Second Meeting of the International Biotechnology Advisory Committee (IBAC)
Biotechnology is a key technology at present and holds enormous potential in the future. It holds the promise of improved health and welfare for all through better understanding of disease, improved diagnosis, and treatment. New techniques in the field of agricultural and food production has enormous potential to increase productivity, food qualities, improved environment protection.
Biotechnology presents enormous scientific, commercial and business opportunities for the ISESCO Member States but entails great challenges and need careful and precise planning. In order to benefit from the enormous potential biotechnology holds for the responsible sustainable development and management of biotechnology, ISESCO developed a “Strategy for Development of Biotechnology in the Islamic Countries” which was adopted by the 2nd Islamic Ministerial Conference of Higher Education and Scientific Research (Libya September 2003) and further approved by the 10th Islamic Summit (Malaysia, October, 2003). The Implementation mechanisms were approved by third Islamic Conference of Ministers of Higher Education and Scientific Research -ICMHESR-3- (Kuwait, November 2006) and creation of IBAC in 2009. These implementation mechanisms of biotechnology seeks to mobilizing the highest concerned authorities towards immediate development of biotechnologies, preparation of research and development programme consistent with the needs and priorities, strengthening a supportive biotechnological education system, development of the qualified human resource, establishment of biotechnological centers of excellence with high level research and innovative capacities and development of necessary infrastructures to ensure commercialization of biotechnologies. The Implementation Mechanisms aim to ensure action on important recommendations of the Strategy, while addressing the challenges and opportunities of these new technologies.The implementation mechanisms of the Strategy of Biotechnology seek that the development and application of these technologies at national level take place respecting the social and ethical values recognised by our societies. These mechanisms also address the present situation and bring future developments in view of rapidly changing environment.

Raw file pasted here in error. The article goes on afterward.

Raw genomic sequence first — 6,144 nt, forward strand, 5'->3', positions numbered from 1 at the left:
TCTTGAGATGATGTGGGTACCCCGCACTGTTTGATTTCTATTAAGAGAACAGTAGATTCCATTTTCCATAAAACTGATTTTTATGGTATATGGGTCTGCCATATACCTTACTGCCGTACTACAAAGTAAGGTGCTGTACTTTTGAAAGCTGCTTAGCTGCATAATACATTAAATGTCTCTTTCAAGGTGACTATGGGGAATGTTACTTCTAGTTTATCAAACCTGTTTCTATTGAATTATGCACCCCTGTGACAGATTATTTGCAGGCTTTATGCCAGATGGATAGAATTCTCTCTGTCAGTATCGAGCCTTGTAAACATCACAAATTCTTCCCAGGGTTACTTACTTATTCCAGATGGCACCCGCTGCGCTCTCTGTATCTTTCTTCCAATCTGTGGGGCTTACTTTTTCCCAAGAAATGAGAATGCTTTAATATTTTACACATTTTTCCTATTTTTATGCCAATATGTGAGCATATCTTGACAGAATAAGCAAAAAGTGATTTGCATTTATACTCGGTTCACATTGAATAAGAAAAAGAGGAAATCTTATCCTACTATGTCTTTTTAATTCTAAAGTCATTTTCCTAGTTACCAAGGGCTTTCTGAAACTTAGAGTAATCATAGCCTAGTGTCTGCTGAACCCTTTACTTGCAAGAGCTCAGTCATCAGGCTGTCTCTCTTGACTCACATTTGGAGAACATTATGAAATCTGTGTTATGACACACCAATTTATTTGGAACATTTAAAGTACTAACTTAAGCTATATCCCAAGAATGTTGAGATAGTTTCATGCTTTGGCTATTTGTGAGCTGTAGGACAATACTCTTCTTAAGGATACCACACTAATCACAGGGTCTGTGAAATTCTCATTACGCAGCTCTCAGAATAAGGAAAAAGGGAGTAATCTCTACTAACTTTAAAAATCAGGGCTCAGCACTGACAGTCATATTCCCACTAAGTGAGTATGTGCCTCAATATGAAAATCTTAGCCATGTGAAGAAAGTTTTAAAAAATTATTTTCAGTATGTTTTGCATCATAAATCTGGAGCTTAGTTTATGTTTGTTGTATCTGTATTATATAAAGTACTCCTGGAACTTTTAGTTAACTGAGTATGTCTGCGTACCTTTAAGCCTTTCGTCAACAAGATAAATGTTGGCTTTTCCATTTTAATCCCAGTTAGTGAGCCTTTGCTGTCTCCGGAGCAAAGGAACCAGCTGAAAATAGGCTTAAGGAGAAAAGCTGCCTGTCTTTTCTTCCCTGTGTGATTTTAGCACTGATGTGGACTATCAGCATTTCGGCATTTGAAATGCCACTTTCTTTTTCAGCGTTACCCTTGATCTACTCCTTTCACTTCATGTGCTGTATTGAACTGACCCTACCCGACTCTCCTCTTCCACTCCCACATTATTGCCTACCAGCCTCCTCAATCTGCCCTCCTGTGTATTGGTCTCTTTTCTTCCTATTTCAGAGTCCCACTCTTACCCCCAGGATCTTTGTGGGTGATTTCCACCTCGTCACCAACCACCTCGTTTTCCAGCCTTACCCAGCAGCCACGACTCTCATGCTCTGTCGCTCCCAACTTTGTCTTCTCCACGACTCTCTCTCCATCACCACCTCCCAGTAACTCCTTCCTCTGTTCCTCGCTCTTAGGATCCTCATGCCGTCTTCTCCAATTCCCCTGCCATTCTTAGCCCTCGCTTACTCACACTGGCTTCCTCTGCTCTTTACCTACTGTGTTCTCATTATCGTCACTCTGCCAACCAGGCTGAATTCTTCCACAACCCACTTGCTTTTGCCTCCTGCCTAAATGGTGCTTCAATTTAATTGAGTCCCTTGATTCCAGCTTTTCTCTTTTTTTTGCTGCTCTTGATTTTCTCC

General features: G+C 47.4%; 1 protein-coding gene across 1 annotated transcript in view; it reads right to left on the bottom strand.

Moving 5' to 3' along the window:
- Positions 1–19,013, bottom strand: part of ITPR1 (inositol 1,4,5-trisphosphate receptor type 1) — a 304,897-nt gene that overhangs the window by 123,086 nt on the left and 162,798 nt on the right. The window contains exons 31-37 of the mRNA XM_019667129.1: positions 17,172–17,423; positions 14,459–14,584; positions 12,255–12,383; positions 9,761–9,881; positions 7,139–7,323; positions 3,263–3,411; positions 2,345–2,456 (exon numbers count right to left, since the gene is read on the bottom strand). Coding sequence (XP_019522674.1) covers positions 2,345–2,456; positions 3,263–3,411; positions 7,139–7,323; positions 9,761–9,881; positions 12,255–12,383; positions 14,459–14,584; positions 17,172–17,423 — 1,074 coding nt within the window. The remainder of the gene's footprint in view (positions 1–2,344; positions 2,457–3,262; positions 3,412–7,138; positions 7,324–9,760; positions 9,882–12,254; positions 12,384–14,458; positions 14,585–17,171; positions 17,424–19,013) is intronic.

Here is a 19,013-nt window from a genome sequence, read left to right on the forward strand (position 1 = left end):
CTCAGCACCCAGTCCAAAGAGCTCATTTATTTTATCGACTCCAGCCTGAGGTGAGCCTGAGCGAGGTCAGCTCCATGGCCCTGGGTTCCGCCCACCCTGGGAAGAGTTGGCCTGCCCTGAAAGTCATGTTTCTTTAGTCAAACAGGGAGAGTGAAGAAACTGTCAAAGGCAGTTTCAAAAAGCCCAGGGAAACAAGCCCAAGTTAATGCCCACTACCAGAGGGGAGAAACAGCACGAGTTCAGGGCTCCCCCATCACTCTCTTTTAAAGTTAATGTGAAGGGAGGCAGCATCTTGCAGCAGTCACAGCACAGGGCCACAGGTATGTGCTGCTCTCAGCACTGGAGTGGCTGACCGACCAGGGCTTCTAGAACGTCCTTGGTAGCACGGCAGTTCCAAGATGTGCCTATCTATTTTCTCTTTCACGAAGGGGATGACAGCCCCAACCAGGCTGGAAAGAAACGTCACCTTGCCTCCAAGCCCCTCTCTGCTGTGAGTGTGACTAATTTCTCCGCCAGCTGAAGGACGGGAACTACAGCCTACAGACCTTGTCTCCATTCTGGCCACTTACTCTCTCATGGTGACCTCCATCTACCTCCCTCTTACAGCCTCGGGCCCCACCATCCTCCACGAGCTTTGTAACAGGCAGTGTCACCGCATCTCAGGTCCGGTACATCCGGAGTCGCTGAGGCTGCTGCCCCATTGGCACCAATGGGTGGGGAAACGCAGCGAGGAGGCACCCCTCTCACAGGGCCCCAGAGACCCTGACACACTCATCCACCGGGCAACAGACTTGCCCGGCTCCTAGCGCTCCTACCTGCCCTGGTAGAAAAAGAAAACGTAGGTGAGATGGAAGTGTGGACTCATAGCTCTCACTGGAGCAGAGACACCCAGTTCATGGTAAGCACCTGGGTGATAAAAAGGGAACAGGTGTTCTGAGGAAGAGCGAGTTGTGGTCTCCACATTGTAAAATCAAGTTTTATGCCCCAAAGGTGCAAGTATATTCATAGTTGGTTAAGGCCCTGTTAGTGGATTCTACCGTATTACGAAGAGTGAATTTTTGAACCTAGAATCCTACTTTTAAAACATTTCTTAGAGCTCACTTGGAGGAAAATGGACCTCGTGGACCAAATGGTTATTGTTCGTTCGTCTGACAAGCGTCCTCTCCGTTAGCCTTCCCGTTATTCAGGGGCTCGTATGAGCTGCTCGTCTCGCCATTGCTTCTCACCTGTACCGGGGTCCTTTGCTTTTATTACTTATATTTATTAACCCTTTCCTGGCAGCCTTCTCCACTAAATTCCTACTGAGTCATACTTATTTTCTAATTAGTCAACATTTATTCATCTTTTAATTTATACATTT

The Islamic Conference recommended to establish an International Biotechnology Advisory Committee (IBAC), as proposed under the Implementation Mechanisms, to coordinate with the national biotechnology commissions and committees of the ISESCO Member States. IBAC in collaboration with other regional and international bodies ensure that appropriate measures are taken to ensure smooth implementation of programmes and projects for promotion of biotechnology. The Islamic Conference also recommended that each Member State should set up its own National Biotechnology Development Agency (NBDA), if not already done so, to act as a true task force dedicated to promote and coordinate all local biotechnology initiatives in alignment with national priorities and development programs. National Biotechnology Development Agencies were proposed to also work in coordination of the International Biotechnology Advisory Committee (IBAC) in order to enhance collaboration and share experiences and expertise as well as foster cooperation and collaboration among the Islamic countries.
- Strategic biotech initiatives in the developing and Islamic world:
Islamic countries are already devising and using strategic biotechnologies to solve problems of local, regional and global significance. The European Union (EU), through the Lome Convention, promotes technical co-operation with 70 countries in Africa, the Caribbean and the Pacific (ACP). Research institutes and universities are engaged in competitive breakthrough peer-reviewed research are constantly attracting scientific excellence. The horizontal flow of research amongst and between developing countries strengthens South-South regional and international collaboration which involves diversification of agricultural production, industrial enterprises and development of required human resource base. Islamic countries need to enhance cooperation and collaboration amount themselves to reap these benefits and learn from their experiences. Self-sufficiency and self-reliance, the twin hallmarks of a "stand alone" market-oriented economy are crucial and can be achieved only through co-operative networking and sharing of experiences, and knowledge-rich resources.
- Capacity-building in biotechnology for development